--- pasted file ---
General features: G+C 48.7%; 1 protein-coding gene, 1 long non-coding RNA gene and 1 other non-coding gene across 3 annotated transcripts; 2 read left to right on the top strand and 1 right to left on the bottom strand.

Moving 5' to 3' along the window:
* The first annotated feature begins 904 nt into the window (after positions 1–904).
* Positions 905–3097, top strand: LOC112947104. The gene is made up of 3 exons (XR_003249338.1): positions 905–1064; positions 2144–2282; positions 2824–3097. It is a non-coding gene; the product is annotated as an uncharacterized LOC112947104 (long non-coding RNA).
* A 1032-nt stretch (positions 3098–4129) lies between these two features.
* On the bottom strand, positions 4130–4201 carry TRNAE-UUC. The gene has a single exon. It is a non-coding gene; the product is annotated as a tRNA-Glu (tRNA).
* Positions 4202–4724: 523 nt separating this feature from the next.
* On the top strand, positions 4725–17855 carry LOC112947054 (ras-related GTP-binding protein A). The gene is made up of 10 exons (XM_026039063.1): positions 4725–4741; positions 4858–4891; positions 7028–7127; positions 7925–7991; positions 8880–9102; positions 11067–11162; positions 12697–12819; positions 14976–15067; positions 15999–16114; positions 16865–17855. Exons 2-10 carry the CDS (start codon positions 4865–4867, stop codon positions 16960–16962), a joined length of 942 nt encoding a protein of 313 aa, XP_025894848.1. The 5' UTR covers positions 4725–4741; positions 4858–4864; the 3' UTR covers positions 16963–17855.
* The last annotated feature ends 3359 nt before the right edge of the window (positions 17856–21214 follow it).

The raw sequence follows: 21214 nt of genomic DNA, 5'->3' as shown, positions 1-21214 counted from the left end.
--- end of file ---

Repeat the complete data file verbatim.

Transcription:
General features: G+C 48.7%; 1 protein-coding gene, 1 long non-coding RNA gene and 1 other non-coding gene across 3 annotated transcripts; 2 read left to right on the top strand and 1 right to left on the bottom strand.

Moving 5' to 3' along the window:
* The first annotated feature begins 904 nt into the window (after positions 1–904).
* Positions 905–3097, top strand: LOC112947104. The gene is made up of 3 exons (XR_003249338.1): positions 905–1064; positions 2144–2282; positions 2824–3097. It is a non-coding gene; the product is annotated as an uncharacterized LOC112947104 (long non-coding RNA).
* A 1032-nt stretch (positions 3098–4129) lies between these two features.
* On the bottom strand, positions 4130–4201 carry TRNAE-UUC. The gene has a single exon. It is a non-coding gene; the product is annotated as a tRNA-Glu (tRNA).
* Positions 4202–4724: 523 nt separating this feature from the next.
* On the top strand, positions 4725–17855 carry LOC112947054 (ras-related GTP-binding protein A). The gene is made up of 10 exons (XM_026039063.1): positions 4725–4741; positions 4858–4891; positions 7028–7127; positions 7925–7991; positions 8880–9102; positions 11067–11162; positions 12697–12819; positions 14976–15067; positions 15999–16114; positions 16865–17855. Exons 2-10 carry the CDS (start codon positions 4865–4867, stop codon positions 16960–16962), a joined length of 942 nt encoding a protein of 313 aa, XP_025894848.1. The 5' UTR covers positions 4725–4741; positions 4858–4864; the 3' UTR covers positions 16963–17855.
* The last annotated feature ends 3359 nt before the right edge of the window (positions 17856–21214 follow it).

The raw sequence follows: 21214 nt of genomic DNA, 5'->3' as shown, positions 1-21214 counted from the left end.